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Where the House Was

This weekend is the Portland International Film Festival (PIFF 2.0). While COVID has, of course, changed the look of the experience, participation is still possible. As I was browsing their virtual selections, I saw that they are showing the documentary "Where the House Was," a film I'd been wanting to see for about a year. It explores the formation and tearing down of the original Richard Hugo House, Seattle's premier writing center. I just finished it and it's about far more than an old edifice though; it talks about some of the people whose lives were touched at that place and the legacy it has left on the city's writing community. (Bonus: it's available to stream free of charge until tomorrow night!)

Although there is a new Hugo House building on the same street, just paces away from the old one, I've been inside and it is not the same. It is very nice and modern and clean. But it is also sterile and dare I say too sophisticated; it fosters nothing resembling the homey feel I got at the other spot. Change, though, is often hard for me in general and has been since I was little. I cling to things wishing they could stay the same instead of accepting the new look and reality. I have gotten better though at being a more "glass half full" kind of person instead of "the glass is broken and the water has spilt and the shards are cutting into me" kind of person. See? Growth and shit.

Old Hugo House, demolished in 2016

A few scenes they show in the documentary are of people writing on the walls in 2016 before the old house was torn down. I was one of these people and it brought back memories. I was not captured on film, but I did attend farewell event and I wrote on one of the walls. I agonized for quite a while, marker in hand, trying to find the right spot and the right thing to say. And what color marker? Should I write diagonally or keep it straight? How large? I usually write small by, I want my message to be seen but I definitely don't want to be an asshole and take up too much real estate. Also I don't want people to notice the text *that* much because this message is personal...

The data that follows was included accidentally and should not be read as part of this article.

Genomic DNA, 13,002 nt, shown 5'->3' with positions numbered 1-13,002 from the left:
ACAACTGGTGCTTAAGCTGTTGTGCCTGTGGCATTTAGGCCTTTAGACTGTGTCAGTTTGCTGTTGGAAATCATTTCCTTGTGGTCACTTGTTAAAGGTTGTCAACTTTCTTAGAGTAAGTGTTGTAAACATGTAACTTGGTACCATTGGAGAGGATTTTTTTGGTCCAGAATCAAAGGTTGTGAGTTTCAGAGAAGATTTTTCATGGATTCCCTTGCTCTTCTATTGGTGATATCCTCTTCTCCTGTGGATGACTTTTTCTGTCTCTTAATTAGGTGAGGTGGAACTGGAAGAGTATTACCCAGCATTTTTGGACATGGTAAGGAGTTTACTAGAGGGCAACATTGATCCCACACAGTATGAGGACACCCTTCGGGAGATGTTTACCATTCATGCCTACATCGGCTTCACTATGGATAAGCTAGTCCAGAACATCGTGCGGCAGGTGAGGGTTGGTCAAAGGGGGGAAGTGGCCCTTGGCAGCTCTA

A regret I have (minor, but still) is that I didn't copy down what I wrote, and I don't remember it. I usually have an excellent memory but I just made something up and scribbled it on the wall and walked away before any onlookers could attach my face to it (although no one was probably thinking about me anyway; we are often far more convinced of our own importance to strangers than they actually are.) I have no idea what I wrote. Subject wise I think I recall, fuzzily, but the actual words are just a blur. But if and when I leave Seattle, writing on that wall of that house will be a cherished memory of this city that I will take with me. I felt some sadness as I did it too though, knowing that it would be torn down soon after that year, hoping someone would miraculously intervene and decide that it was too precious a thing to rid ourselves of. I didn't care about the leaky roof or about it being structurally unsound in some parts.

And I know inanimate objects do not have feelings, but I considered how the old Hugo House might feel if it were capable of feeling, ripped apart and left behind as only a pile of rubble that we glanced back at with wistful longing as we enter this other portal. The one that is uncomfortable but that we accept because we have to.

New Hugo House, opened in 2018

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